As a rule, I’m not up-to-date on the latest news. I find it increases my general feelings of paranoia and fear, which make it (more) difficult (than it already is) to love my husband and kids well and maintain a thriving business. It’s harder than you’d think these days to maintain a blissful state of ignorance, when social media feeds, email blitzes, and everyone on the street are primed and ready to talk about the latest and greatest shit storm brewing just outside my front door.
This morning, I received a text from my friend in Houston, who serves the all-important role of keeping me informed enough not to devolve into an ape: Did you see that the entire state of Montana is under a winter storm advisory? Aren’t you happy you left?
Wow, I thought, I am really out of touch with the goings-on back home. So out of touch, in fact, that it took me a moment to compute the information. You see, I woke up this morning to brilliant, crystal clear blue skies. Again. I stumbled out of bed, shuffled into the kitchen for coffee, and not once did my toes scream to be shoved into cozy warm slippers. Dressing appropriately for my day didn’t take me 500 hours of layering garment upon garment, swaddling myself like a baby about to emerge from my igloo in the Arctic. I simply grabbed the nearest pair of shorts and a thin, cotton T-shirt, pausing briefly to consider whether a tank-top might serve me better today.
It is incredibly hard – dare I say, impossible – to wrap my mind around the fact that my friends back home are, almost literally, freezing their tookuses off. It’s difficult to imagine the drifts of packed snow, despite the fact that my snow boots are here, stuffed into the most remote corner of Nick’s truck bed, reminding me that they were, at one time, a necessity. In some ways, I feel bad for them. When will they be used again? Will it be by me, or some California stranger who comes across them at Goodwill, curious about the sensation of heavily outfitted feet?
Time will tell.
It’s hard for me to believe that parts of the U.S. are cold right now, but it’s even harder to believe how quickly we acclimated to this new reality. When we planned out this adventure over a year ago, I wasn’t sure how we would feel when we finally set it in motion. I have always considered myself a homebody, and my son seemed to take after me in that regard. I truly felt that this trip would be an enormous exercise for both of us in living outside of our comfort zones and expanding our idea of “home.”
But the kids have done nothing but surprise me again and again by their capacity to try new things, explore unknown places, and adapt to astronomically different circumstances. I’ve even surprised myself. See, even though our temps are getting warmer (making life, in many ways, a whole lot easier), we’re constantly being confronted by new things. And new can be hard. New is unknown. It can be scary. It can be uncomfortable.
In each new place – New Mexico, Arizona, and soon, California and Costa Rica – we’re immersed in new sounds, sights, smells and experiences. We’re learning to embrace the new things we enjoy, and roll with the punches when they aren’t quite so convenient. No washer or dryer for our perpetually dusty, sweat-soaked clothes. No pots, pans, or cutting knives for cooking. Less-than-hospitable neighbors who are ready to pounce on any music, kids, or dogs who offend their sense of peace and tranquility.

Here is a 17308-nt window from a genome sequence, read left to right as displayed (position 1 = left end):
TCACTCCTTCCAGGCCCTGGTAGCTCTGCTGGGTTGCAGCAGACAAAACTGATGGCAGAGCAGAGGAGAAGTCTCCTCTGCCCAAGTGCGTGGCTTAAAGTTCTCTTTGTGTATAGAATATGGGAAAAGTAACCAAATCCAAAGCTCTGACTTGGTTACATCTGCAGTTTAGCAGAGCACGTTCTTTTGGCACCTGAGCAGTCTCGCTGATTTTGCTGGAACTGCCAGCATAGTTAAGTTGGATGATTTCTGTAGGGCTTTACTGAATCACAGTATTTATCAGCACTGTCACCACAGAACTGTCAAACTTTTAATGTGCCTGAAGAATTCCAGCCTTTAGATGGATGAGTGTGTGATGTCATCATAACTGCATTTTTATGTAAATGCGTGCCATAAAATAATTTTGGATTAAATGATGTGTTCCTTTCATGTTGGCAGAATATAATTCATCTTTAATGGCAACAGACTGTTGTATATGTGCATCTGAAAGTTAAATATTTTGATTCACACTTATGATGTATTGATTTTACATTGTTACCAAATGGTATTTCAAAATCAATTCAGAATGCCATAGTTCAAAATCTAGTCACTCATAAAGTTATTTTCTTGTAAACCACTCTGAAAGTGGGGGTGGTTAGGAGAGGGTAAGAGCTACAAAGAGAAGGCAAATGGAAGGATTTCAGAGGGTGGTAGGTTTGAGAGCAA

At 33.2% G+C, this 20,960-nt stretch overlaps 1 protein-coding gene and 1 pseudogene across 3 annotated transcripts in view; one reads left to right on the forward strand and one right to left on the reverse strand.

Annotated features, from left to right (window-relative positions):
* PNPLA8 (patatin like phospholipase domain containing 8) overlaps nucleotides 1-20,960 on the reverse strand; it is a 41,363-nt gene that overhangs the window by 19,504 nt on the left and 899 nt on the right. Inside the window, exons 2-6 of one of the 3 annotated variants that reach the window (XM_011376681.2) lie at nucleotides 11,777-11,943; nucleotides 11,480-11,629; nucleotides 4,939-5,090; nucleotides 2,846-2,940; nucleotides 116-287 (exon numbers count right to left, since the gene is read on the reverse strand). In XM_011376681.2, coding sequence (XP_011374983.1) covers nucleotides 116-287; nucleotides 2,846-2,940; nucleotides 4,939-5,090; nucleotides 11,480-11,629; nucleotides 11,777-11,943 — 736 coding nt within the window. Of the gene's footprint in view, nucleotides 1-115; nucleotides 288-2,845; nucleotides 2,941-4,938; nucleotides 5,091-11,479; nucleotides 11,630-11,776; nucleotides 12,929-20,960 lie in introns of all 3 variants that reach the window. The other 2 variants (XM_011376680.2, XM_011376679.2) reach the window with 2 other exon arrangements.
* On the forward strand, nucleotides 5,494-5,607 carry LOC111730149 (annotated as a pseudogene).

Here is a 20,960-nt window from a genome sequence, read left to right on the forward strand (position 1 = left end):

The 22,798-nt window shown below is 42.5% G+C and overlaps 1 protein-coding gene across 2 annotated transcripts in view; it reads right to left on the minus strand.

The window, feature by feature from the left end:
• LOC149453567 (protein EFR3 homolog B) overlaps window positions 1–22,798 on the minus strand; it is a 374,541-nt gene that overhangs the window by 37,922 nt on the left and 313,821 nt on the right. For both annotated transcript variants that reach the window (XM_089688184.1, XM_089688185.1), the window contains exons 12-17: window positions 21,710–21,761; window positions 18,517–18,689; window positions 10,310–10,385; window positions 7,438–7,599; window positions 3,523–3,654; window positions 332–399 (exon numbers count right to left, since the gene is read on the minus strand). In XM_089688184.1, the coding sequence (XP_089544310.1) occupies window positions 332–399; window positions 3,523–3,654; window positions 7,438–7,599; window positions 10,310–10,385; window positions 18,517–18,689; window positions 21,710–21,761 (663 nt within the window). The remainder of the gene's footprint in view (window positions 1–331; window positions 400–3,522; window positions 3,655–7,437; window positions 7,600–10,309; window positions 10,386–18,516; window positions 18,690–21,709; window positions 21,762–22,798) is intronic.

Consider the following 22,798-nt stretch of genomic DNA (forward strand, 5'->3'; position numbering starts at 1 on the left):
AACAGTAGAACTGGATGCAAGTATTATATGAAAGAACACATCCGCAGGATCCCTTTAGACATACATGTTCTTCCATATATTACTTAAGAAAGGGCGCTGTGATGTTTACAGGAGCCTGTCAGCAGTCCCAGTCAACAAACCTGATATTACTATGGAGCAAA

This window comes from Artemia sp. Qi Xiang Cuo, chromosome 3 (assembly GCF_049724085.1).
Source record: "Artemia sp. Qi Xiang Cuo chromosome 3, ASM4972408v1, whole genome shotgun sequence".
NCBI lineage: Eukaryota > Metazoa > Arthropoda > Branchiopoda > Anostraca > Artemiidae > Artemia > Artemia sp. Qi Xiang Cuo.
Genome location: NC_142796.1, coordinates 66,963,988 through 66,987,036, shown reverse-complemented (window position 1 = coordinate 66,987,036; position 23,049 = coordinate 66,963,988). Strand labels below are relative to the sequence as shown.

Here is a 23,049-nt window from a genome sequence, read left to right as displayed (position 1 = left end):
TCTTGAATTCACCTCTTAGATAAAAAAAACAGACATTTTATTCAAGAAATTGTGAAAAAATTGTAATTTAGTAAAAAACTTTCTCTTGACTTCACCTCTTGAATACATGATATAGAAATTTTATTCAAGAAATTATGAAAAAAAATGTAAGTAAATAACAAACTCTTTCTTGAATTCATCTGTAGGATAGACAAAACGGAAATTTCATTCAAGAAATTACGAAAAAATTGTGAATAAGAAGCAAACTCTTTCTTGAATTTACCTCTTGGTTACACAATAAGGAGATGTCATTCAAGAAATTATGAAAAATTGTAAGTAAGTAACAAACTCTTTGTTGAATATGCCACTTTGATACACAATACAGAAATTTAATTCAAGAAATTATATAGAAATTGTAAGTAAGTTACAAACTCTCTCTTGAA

We’re definitely not in Kansas anymore.
Uprooting ourselves and plunging headfirst into drastically different surroundings every 30 days should feel hard. Right? And it does. But not as hard as I’d expected. Because, even though our surroundings are changing, we’re changing, too. We’re adapting to our circumstances. We’re facing up to the old habits that make change more difficult, and shedding the heavy baggage keeping us from enjoying the journey.
I’m realizing anew, with every new location, how dependent I am on my creature comforts, and how very much I take them for granted. Good kitchen knives, a working washer and dryer, a neighborhood filled with people who look and think like me – these used to be “necessities.” But really, they were just things to which I’d become accustomed. They are things to be grateful for, but not things that are owed to me. As an “adult,” I feel like this is a lesson I should know by now, but I’m beginning to think it’s one that bears repeating throughout my time on this planet.
And I’m glad that it keeps resurfacing, because every time I’m confronted with a change that inconveniences me – like being friendly with my unfriendly neighbors and “killing them with kindness” when I much prefer to respond in-kind – it recalibrates my gratitude meter and teaches me a few things.
It reminds me that house walls may keep at bay the discomfort of being accosted by strangers, but it also keeps you from getting to really know people. And that boundaries can keep you safe, but when they become impenetrable and immovable and wider than an ocean, they can also keep you stuck.
It reminds me that a healthy, supportive family isn’t guaranteed, but makes for a foundation of potatoes that’s delicious enough, all on it’s own. And that all the other good things I have are just gravy on that already hearty mountain of potatoes.
And if this trip wasn’t enough to remind me of that, last week’s post-Super Bowl episode of “This Is Us” sure did. I kept thinking, through my tsunami of tears, what a special, fortunate opportunity I have here to reconnect, outside of my typical daily grind, with the overwhelming beauty of waking up to my kids and husband (and the dog’s okay, too), doing my best to connect with the community around me, and to enjoy the landscape (and weather!) before we move on.
That’s all we’re really here to do, anyway. But for me, this trip, Arizona, and these warm, sunny days provide a much-needed reminder.
And now, I’m suddenly craving potatoes.